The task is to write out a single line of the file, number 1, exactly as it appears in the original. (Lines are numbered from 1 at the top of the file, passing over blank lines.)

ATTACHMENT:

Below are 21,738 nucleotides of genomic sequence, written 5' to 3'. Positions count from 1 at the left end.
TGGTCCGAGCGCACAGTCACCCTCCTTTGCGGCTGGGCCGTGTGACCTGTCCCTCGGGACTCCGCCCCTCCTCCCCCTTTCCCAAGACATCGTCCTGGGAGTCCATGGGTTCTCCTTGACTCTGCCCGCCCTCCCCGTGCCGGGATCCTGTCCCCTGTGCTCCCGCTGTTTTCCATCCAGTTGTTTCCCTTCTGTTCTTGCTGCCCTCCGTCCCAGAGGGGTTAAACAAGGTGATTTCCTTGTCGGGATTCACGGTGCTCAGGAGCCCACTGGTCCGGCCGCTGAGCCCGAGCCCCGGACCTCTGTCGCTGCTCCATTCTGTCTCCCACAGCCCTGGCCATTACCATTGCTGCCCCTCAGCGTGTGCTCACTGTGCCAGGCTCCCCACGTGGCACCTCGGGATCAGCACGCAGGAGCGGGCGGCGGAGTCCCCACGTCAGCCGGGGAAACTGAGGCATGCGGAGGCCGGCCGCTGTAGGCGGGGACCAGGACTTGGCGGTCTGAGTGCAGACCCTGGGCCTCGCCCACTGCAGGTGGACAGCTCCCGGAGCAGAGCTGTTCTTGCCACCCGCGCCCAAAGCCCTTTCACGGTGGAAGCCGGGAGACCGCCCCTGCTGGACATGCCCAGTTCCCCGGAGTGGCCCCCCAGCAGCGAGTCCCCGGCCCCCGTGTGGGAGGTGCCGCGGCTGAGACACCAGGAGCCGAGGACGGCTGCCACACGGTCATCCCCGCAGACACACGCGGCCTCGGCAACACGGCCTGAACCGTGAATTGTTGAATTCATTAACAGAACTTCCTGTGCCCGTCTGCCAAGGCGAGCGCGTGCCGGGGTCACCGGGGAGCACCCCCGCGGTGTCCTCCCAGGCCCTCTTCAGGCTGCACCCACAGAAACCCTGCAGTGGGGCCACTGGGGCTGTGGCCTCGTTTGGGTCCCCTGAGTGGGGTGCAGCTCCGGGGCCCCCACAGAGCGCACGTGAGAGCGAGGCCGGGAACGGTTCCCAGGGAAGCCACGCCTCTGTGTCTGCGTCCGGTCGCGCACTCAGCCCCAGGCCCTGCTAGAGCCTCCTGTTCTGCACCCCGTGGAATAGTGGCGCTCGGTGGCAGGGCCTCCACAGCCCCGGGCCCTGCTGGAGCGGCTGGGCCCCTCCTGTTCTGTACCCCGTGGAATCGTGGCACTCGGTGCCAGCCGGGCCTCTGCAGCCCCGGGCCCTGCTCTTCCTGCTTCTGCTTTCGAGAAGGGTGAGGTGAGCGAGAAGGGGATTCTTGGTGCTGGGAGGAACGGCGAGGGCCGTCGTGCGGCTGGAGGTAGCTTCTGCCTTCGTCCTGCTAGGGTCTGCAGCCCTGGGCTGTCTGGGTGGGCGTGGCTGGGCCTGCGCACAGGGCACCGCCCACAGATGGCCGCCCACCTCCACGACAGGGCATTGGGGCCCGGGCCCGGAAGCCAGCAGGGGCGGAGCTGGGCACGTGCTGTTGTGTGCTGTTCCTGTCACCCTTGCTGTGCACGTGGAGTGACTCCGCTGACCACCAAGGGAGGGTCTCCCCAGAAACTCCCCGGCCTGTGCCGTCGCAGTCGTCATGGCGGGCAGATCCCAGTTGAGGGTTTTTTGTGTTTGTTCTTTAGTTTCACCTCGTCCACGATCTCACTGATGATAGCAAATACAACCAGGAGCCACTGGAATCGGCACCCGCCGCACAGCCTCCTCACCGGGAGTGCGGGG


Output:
Below are 21,738 nucleotides of genomic sequence, written 5' to 3'. Positions count from 1 at the left end.